The California Mental Health Services Oversight and Accountability Commission approved $123.8 million in Prevention and Early Intervention statewide projects to promote mental health and prevent the negative consequences of mental illness at its most recent meeting.
This approval of $123.8 million for PEI statewide projects is in addition to the over $737.6 million already approved to date for county PEI programs. These achievements are funded by the Mental Health Services Act (Proposition 63), the November 2004 voter initiative that placed a 1 percent tax on incomes above $1 million.
The MHSOAC approved funds for mental health programs that comprise the Implementation Work Plan of the California Mental Health Services Authority (CalMHSA). CalMHSA is a Joint Powers Authority, acting on behalf of member counties, and is administering three prevention and early intervention statewide programs (suicide prevention, stigma and discrimination reduction, and the Student Mental Health Initiative). Under the Mental Health Services Act of 2004, all PEI programs must be approved by the MHSOAC.
MHSOAC Chairman Larry Poaster, Ph.D., explained, “Our commission’s approval of three statewide prevention and early intervention programs will provide California with an opportunity to prevent tragedies like the one that recently occurred in Tucson, Ariz. California will continue to be a leader in providing mental health programs that prevent mental illness from going untreated.”
Before the MHSA, California public mental health services were limited to treatment, usually medication, for people with serious mental illness. Many of these individuals have ended up in emergency rooms, jails, and self-medicating on the streets. The MHSA prevention and early intervention programs promote “help first” rather than “fail first” mental health treatment.
Nearly half the United States population will suffer a mental health and/or substance-use disorder during their lifetime, 26-30 percent will experience a mental disorder in any given year, and about 6 percent will face a mental disorder so serious that it impairs their ability to perform everyday activities for an average of three months.
Poaster said, “In light of the recent tragedy in Arizona, we want to draw attention to the university and college student mental health programs that are a part of this prevention and early intervention program package. We believe that adding more resources to the UC, CSU, and Community Colleges mental health programs will help our students with their mental health challenges and assist them in staying in school and on the road to gainful employment.”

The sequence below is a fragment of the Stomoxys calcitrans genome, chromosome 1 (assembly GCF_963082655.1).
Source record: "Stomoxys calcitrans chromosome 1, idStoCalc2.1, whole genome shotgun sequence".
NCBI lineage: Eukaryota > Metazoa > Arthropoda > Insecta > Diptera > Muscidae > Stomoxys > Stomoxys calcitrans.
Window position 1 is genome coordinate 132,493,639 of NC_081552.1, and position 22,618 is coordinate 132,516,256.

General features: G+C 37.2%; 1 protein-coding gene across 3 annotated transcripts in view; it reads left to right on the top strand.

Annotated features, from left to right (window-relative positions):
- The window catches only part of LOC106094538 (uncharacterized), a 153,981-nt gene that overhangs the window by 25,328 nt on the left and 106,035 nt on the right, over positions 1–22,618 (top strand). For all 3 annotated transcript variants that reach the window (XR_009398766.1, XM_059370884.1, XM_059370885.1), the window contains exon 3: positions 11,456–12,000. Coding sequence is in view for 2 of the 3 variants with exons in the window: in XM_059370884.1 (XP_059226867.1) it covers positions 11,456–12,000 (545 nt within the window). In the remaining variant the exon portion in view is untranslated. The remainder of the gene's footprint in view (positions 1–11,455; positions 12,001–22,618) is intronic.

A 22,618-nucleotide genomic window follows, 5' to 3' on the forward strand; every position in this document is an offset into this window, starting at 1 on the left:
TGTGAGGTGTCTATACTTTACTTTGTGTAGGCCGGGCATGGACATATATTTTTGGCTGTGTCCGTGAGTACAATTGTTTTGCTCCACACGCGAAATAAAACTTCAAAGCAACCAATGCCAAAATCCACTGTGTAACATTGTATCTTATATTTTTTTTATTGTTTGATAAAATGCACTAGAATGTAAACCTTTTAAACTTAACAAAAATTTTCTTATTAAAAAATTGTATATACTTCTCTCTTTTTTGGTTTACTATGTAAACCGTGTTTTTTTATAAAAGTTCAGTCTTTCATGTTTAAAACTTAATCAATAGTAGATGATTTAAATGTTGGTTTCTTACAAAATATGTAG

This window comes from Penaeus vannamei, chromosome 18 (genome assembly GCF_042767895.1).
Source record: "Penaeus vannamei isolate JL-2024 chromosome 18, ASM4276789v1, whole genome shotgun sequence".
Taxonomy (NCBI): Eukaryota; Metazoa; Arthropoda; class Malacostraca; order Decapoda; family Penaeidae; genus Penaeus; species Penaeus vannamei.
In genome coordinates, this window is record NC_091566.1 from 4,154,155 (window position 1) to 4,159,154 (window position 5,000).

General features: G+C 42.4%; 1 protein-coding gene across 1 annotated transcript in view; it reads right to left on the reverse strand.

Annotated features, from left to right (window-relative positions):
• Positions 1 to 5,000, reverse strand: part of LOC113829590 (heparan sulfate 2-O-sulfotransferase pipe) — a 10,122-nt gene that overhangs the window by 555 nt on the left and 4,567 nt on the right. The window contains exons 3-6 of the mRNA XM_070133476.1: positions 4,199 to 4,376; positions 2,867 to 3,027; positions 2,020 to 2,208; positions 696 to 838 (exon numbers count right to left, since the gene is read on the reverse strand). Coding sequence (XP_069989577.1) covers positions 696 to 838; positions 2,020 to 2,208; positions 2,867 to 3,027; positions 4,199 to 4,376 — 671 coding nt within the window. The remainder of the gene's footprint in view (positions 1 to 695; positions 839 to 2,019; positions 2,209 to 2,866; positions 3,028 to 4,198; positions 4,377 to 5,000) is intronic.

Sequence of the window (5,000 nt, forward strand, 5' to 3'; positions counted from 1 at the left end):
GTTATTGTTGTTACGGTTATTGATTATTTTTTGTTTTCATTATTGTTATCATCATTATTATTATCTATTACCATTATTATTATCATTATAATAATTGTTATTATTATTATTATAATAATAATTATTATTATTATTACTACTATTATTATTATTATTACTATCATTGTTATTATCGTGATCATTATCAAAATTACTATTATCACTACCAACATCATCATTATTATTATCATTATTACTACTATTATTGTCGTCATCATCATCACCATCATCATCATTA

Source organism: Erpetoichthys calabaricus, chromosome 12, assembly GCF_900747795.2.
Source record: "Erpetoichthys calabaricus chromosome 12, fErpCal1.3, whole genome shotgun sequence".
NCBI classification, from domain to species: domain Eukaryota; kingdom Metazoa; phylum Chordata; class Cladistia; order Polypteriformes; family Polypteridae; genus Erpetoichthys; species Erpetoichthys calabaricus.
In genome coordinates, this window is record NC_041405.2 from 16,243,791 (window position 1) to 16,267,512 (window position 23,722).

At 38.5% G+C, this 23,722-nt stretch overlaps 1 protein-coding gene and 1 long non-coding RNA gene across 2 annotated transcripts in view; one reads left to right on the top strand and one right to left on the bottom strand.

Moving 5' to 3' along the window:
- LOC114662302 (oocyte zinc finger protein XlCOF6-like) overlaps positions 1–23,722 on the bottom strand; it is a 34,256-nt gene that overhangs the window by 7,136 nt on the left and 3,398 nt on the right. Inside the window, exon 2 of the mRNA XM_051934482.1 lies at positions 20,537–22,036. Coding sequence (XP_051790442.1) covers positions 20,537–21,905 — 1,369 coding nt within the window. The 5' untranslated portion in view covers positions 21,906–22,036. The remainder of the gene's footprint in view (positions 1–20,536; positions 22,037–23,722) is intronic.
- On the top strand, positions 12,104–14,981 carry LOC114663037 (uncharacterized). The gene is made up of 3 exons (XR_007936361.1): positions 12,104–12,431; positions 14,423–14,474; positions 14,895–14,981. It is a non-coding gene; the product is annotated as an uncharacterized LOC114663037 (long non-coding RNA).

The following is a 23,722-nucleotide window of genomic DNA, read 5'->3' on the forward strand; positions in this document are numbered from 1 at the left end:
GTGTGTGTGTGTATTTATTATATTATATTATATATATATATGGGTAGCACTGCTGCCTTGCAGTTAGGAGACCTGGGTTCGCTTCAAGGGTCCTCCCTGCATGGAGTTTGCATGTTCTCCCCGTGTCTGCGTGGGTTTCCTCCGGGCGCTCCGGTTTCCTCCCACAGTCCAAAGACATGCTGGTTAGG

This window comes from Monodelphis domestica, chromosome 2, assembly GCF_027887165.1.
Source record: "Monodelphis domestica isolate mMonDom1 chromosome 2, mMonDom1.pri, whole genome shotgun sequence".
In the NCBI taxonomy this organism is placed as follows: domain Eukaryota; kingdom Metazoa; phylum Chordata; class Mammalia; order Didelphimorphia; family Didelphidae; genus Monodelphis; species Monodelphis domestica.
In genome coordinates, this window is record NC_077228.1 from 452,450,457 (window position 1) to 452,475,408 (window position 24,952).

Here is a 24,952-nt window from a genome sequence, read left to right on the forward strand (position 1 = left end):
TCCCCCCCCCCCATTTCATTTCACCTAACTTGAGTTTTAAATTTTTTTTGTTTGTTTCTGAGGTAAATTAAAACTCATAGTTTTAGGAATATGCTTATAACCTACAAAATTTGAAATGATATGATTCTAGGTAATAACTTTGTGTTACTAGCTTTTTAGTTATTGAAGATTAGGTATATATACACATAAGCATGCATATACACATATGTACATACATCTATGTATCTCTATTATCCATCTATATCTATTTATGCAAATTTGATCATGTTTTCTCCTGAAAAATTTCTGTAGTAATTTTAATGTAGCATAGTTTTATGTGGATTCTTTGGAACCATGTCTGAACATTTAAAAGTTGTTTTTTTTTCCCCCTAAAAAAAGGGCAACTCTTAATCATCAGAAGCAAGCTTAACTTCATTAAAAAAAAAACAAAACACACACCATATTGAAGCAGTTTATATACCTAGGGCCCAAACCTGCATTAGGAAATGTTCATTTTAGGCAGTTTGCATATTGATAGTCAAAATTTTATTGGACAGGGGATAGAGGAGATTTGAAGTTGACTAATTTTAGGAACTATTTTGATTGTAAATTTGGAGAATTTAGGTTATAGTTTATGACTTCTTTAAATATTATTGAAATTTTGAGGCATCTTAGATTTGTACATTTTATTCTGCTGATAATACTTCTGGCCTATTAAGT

Some examples of the programs approved include:
The University and College Student Mental Health Programs will implement training, peer-to-peer support, and suicide prevention within each of the three California higher education systems: University of California, California State University and California Community Colleges. A consortium of experts and stakeholders will guide the collaboration between the higher education systems and county mental health and ensure the coordination of activities with the other initiatives.
The kindergarten to 12th grade Student Mental Health Program-Superintendent Regions will provide school-based programs, systems and policy developments, education and training and technical assistance in school districts. The long-term goal is that programs established in each of California’s 11 superintendent regions will develop policies and practices to ensure effective/non-duplicative referral of students between districts, foster care systems and county mental health departments.
The Strategies for a Supportive Environment Program will create public campaigns targeted at increasing public awareness that individuals at different points in their life experience various degrees of mental health from wellness to crisis and that persons living with mental health challenges have resilience and the capacity for recovery.
The Regional and Local Suicide Prevention Capacity-Building Program will expand the number and capacity of accredited local suicide prevention lines. This program will also require that each agency operating a hotline join a consortium of publicly funded suicide prevention call centers.
The 16-member MHSOAC was formed by the passage of the MHSA. The MHSOAC is responsible for oversight and accountability for implementation of the MHSA.